The dramatic scene arose about 11,000 years ago when a star in the constellation Vela went supernova. During the violent event, the star shined 250 times brighter than Venus and was so luminous it could be seen during the day, according to NASA. (opens in new tab)Though nowadays the star is long gone, its remnants are visible to eagle-eyed skywatchers in the Southern Hemisphere.
In the upper right of the frame, the blue-hued Pencil Nebula, or NGC 2736, shines against a backdrop of stars. The linear shape suggests that it is part of a supernova shockwave of debris that collided with a dense region of gas, causing its distinct glow, according to NASA.
The center of the image is dominated by an HII region called RCW 38. The embedded super star cluster is surrounded by billowing clouds of gas and dust. The term “super” is used to describe star clusters when they are more luminous and massive than young star clusters.
The Vela constellation is visible in the Southern Hemisphere between latitudes +30 degrees and -90 degrees. It is named after the sails of the Argo Navis, the ship on which Jason and the Argonauts sailed on their quest for the Golden Fleece, according to the skywatching website Constellation Guide(opens in new tab). Vela was once part of a larger constellation called Argo Navis, but was divided up into three constellations in the 1750s by French astronomer Nicolas Louis de Lacaille; Vela (the sails), Carina (the keel) and Puppis (the stern).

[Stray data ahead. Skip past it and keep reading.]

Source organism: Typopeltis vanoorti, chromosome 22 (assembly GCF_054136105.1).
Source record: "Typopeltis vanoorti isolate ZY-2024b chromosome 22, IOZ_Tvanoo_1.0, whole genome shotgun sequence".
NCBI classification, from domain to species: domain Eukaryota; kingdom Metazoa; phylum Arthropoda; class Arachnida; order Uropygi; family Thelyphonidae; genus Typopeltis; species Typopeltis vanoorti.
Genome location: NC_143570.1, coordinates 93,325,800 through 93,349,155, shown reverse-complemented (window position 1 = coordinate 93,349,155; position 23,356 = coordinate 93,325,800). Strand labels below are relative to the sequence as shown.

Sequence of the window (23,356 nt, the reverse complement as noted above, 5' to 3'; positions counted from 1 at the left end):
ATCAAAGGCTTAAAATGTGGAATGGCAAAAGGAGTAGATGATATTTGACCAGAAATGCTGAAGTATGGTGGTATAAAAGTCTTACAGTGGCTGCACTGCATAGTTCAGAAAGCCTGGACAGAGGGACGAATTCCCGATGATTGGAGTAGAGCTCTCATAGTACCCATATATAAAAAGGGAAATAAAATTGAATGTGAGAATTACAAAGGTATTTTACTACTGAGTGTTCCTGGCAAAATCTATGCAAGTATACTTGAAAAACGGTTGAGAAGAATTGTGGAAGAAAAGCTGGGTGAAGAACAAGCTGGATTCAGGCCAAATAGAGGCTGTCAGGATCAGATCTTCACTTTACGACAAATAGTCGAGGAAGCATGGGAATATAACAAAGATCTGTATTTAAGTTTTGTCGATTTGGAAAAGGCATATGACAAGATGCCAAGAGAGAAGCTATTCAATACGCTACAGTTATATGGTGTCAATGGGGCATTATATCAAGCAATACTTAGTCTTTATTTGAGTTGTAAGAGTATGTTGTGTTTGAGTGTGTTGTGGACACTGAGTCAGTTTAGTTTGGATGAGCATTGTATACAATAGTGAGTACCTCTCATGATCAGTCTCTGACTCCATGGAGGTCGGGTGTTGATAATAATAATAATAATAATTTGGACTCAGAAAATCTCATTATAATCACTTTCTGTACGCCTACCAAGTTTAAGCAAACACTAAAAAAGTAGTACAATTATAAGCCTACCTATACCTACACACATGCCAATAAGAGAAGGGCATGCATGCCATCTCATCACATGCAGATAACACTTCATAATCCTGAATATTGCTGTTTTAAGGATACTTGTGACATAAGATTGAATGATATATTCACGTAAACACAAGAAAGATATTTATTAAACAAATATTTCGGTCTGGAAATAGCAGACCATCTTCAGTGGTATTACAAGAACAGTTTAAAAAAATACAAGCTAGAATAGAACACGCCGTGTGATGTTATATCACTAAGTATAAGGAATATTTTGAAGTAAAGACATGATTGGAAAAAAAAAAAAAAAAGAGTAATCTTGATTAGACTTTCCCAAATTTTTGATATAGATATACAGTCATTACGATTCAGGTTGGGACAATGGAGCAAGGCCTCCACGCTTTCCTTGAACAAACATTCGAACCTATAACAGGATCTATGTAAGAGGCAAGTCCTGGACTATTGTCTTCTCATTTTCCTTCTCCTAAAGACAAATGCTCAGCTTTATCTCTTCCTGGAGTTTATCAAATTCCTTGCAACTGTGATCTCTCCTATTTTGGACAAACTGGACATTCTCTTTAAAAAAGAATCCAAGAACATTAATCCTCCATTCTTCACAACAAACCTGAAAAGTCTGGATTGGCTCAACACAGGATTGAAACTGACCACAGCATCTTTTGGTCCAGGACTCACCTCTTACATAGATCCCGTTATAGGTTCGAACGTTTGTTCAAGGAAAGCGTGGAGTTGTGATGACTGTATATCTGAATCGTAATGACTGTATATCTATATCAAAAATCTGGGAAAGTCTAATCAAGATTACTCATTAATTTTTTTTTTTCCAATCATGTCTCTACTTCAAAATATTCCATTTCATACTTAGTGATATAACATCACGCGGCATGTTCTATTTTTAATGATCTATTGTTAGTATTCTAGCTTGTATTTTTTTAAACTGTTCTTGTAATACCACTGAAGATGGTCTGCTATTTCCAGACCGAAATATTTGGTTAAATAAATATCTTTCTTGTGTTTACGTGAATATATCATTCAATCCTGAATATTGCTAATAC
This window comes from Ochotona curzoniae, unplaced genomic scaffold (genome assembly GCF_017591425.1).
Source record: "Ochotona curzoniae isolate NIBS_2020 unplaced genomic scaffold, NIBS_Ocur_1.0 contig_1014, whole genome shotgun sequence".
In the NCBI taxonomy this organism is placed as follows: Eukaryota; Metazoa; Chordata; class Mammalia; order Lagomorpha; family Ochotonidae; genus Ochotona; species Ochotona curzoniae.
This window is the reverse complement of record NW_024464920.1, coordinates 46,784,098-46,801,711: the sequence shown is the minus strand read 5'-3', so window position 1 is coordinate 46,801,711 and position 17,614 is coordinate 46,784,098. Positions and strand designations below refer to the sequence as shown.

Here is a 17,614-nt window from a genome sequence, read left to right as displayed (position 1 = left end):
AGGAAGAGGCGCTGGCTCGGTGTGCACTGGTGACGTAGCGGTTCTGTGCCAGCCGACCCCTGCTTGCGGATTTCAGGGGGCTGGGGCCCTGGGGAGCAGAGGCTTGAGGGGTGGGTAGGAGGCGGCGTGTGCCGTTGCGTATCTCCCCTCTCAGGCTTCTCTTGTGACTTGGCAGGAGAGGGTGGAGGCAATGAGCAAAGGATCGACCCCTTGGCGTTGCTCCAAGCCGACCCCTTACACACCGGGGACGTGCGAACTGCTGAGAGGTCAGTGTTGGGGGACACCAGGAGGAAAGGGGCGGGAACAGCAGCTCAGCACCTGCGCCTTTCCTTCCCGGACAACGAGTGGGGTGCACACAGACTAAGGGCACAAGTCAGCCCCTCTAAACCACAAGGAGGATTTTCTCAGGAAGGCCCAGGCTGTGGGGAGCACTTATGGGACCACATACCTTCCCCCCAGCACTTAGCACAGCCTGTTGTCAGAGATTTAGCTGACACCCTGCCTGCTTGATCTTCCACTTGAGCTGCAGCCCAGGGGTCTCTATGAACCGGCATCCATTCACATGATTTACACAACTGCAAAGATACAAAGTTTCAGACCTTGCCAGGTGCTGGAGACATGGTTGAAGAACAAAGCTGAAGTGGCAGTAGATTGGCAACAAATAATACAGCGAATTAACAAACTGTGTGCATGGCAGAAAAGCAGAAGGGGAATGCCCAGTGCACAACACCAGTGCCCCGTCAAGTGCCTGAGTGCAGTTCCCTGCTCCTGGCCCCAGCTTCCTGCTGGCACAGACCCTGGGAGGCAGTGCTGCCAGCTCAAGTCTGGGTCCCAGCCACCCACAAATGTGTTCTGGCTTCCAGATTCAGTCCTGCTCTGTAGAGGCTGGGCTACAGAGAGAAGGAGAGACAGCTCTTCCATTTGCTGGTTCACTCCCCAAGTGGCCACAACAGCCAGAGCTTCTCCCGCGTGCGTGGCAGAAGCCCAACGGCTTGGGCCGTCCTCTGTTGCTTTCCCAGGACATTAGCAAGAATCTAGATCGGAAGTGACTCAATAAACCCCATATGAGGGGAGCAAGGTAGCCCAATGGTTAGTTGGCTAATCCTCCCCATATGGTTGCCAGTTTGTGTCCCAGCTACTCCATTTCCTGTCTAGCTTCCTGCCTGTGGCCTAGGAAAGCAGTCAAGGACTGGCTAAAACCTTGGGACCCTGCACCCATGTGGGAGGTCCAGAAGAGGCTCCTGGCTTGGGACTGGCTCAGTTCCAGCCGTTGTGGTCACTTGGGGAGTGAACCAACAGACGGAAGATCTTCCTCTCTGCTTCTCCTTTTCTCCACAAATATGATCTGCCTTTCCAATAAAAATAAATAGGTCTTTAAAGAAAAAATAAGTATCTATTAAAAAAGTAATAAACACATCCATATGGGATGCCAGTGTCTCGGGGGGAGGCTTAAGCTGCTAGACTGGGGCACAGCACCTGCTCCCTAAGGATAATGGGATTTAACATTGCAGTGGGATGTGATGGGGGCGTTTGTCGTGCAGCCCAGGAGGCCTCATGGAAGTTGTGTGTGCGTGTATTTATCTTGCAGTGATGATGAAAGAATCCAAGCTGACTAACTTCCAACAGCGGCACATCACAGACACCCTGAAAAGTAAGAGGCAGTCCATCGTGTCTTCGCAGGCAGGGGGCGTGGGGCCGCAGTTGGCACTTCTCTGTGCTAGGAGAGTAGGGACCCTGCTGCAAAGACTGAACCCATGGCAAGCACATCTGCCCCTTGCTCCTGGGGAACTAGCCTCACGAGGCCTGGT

Vela makes for an interesting skywatching target as it contains a number of intriguing stars and deep-sky objects including the Southern Ring Nebula (NGC 3132), the Gum Nebula and the Omicron Velorum Cluster (IC 2391), not to mention the Vela supernova remnant and the Pencil Nebula captured in this image by Chander.
Chander captured this image from the Deep Sky Observatory in Chile using a Takahashi E160ed telescope and Zwo 6200mm pro camera. It’s a two-panel mosaic spanning about six degrees.
“I planned a two-panel mosaic keeping in mind that I wanted the view to encompass the Pencil Nebula and RCW 38/39, while allowing RCW 38 to dominate the center.” Chander told Space.com.
“While the Pencil Nebula is oxygen-rich and the RCW nebulas are hydrogen-rich, I decided to image in the classical LRGB mode while also taking enough data on the oxygen and hydrogen filters to bring out the fine details.” Chander continued.
Chander’s Takahashi E160ed fast wide field scope accompanied by dark skies above the remote Chilean observatory allowed him to get a strong SNR (signal-to-noise ratio) resulting in a clean image.
If you’re looking for a telescope to view deep space objects our best telescopes for deep space guide may help. We also have a guide to astrophotography for beginners which covers everything from equipment to shooting modes and more. Our best cameras for astrophotography and best lenses for astrophotography can also help you prepare to capture your next skywatching sight.